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Tuesday, 21 August, 2001, 01:04 GMT 02:04 UK
'Clotting gene' key to heart deaths
heart massage
Even the young can be at risk from heart attacks
Scientists say they have discovered another gene which could increase the risk of younger men dying suddenly from heart attacks.

The research team examined the hearts of 700 Finnish men who had died suddenly outside hospital.

The researchers believe a gene makes some people's blood "stickier" and more likely to form clots.

If these completely block the blood vessels supplying the heart, a heart attack victim may die before reaching hospital.

In theory, knowledge of the new gene could allow men with a family history of sudden heart death to be screened - and preventive treatment given.

The gene is called HPA-2 Met, which appears to play a key role in the blood clotting process.

Autopsy findings

The autopsies found that many of them had died from sudden death.

Those who did were 2.2 more likely to have the HPA-2 Met gene.

The increased risk was particularly evident in men who died younger than 55 - it was found in 59% of men who died of heart attack, and almost 70% of those who died of coronary thrombosis.

In theory, men found to have the variant gene could be given medication such as aspirin and "clot-busting" drugs to counteract the "stickiness" of their blood.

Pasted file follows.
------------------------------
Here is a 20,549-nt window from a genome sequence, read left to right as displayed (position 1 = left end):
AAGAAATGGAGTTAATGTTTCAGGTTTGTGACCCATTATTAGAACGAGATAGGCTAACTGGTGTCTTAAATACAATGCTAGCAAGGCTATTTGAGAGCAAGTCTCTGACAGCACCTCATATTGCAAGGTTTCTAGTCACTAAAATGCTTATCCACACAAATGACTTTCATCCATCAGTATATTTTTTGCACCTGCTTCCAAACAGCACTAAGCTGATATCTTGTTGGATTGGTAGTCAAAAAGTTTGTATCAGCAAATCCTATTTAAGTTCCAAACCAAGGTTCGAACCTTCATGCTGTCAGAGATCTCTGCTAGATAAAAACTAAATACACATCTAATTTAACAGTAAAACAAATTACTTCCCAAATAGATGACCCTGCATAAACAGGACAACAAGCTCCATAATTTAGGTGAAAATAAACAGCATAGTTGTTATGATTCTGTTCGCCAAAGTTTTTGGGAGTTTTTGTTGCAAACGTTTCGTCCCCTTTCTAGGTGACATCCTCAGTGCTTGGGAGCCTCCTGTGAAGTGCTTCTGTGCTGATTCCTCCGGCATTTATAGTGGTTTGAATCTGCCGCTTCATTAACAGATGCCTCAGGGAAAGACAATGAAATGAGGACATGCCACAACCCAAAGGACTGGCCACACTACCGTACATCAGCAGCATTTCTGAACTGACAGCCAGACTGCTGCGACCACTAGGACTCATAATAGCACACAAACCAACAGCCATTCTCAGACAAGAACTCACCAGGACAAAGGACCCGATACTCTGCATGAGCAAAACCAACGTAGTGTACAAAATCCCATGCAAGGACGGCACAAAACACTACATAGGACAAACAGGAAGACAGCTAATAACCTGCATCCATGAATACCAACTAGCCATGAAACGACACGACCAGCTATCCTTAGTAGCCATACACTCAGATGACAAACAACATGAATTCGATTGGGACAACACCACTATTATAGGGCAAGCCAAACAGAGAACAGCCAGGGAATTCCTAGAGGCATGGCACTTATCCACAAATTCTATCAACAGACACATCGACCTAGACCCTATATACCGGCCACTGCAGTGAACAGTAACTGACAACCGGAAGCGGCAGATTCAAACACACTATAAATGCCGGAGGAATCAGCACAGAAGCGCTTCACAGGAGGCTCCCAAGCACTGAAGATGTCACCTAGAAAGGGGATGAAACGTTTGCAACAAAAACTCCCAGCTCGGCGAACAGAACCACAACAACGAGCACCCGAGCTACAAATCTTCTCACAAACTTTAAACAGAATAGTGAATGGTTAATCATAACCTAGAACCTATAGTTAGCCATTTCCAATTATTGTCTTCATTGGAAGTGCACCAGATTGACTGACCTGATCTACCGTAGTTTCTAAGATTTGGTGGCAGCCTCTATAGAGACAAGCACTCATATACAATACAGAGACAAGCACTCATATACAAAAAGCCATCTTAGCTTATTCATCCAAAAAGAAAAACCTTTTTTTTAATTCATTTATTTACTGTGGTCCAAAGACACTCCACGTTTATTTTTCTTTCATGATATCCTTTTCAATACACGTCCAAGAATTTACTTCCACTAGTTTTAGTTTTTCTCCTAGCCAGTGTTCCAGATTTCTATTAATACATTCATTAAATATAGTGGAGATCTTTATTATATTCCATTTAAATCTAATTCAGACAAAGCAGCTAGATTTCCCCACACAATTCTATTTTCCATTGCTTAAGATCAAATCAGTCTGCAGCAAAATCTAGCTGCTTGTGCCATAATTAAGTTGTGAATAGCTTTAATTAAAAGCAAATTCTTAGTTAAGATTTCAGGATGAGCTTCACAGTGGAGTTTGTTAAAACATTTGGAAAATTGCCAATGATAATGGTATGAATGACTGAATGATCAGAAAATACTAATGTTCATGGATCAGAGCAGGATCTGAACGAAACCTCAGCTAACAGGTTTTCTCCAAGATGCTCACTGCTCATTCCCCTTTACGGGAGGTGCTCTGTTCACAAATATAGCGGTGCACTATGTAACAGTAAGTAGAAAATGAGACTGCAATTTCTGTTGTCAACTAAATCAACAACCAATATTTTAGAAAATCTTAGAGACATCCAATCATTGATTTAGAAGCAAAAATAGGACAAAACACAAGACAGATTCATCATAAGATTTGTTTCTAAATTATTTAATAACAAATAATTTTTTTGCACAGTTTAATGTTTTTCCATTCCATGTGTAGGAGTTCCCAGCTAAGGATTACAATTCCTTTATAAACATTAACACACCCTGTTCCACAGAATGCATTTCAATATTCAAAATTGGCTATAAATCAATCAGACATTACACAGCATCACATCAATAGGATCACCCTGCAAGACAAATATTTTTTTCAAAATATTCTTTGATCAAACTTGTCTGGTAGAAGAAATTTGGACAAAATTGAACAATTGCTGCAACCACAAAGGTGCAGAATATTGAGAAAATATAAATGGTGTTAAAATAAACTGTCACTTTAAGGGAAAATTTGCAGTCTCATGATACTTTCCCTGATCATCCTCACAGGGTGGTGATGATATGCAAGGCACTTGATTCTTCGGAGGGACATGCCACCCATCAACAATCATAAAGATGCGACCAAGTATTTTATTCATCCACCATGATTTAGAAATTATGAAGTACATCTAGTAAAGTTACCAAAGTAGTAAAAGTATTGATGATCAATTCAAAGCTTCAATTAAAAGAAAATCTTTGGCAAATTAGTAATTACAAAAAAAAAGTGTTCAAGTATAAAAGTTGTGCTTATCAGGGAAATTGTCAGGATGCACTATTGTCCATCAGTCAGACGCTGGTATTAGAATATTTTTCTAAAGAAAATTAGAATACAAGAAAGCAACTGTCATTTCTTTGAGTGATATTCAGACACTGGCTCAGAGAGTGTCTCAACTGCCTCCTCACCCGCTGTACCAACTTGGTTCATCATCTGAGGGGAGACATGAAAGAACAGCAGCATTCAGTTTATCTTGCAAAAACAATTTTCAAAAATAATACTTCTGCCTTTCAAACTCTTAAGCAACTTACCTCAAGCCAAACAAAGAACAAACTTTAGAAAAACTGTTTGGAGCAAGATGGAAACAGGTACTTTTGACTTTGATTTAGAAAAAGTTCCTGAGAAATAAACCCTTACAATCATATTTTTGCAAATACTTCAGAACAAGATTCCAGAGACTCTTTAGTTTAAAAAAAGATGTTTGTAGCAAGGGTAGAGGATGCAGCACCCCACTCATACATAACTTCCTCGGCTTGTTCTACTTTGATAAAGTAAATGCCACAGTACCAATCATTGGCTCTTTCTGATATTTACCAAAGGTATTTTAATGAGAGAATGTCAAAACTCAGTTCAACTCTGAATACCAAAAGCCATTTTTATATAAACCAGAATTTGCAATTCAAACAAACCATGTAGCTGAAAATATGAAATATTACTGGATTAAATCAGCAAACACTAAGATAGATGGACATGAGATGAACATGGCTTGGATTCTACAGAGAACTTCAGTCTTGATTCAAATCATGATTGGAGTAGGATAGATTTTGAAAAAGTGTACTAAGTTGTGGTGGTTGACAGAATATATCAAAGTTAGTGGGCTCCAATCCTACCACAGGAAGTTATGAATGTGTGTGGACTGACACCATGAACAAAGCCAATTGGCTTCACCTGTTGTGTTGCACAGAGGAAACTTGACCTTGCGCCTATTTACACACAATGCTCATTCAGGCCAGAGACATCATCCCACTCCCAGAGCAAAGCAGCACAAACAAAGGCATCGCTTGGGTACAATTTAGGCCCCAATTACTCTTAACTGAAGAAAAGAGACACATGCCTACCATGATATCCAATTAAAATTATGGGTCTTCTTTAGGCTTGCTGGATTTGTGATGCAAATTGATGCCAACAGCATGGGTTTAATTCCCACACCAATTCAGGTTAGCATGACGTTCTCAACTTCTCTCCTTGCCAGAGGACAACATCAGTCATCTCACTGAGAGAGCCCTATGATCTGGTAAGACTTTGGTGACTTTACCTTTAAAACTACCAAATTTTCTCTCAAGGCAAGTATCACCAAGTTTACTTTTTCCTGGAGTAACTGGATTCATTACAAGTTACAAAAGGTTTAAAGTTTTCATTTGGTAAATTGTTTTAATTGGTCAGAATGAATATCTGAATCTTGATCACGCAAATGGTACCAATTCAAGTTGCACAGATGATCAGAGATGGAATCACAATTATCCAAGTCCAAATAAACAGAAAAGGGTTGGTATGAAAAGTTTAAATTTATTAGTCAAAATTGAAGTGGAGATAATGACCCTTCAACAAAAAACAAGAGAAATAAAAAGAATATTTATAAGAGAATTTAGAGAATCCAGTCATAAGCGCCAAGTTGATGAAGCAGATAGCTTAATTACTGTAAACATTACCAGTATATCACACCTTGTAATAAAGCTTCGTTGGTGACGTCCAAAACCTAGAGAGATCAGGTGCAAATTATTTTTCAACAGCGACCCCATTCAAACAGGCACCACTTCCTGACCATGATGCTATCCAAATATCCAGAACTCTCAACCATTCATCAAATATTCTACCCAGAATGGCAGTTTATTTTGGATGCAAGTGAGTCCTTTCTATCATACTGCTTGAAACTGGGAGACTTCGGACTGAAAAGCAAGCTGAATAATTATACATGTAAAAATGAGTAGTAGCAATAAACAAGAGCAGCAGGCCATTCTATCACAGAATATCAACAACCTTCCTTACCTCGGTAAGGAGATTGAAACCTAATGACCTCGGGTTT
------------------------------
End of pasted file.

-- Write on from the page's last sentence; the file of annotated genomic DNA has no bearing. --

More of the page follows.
In the general population I have major doubts about whether it could be useful for screening

Dr Hugh Montgomery, University College London
However, it is made clear that the gene is unlikely to be a single factor marking a young man out for a heart attack.

More than 80% of men in study had smoked and many had traditionally known factors such as high cholesterol levels, high blood pressure and diabetes.

However, the study leader, Jussi Mikkelson, said: "Sudden cardiac death has a strong familial risk component, so we anticipated that variants like the one in the present study could be associatied with fatal heart attack in young individuals.

"However, the frequency of this particular genetic variation among young men with fatal heart attack was surprisingly high."

Heart experts in the UK believe that the new gene has potential to be useful - although they say it is unlikely to be included in mass screening programmes.

Treatments and targets

Dr Hugh Montgomery, a British Heart Foundation senior lecturer in cardio-genetics at University College London, told BBC News Online: "In the general population I have major doubts about whether it could be useful for screening.

"However, where it will be useful is in helping scientists understand the mechanisms involved in sudden cardiac death. This may help in this."

He also suggested that the test might have an application in spotting people who could be more at risk of suffering dangerous clots at other times, such as during long-haul aircraft flights, or following operations.

See also:

29 Aug 00 | Health
Heart test could save lives
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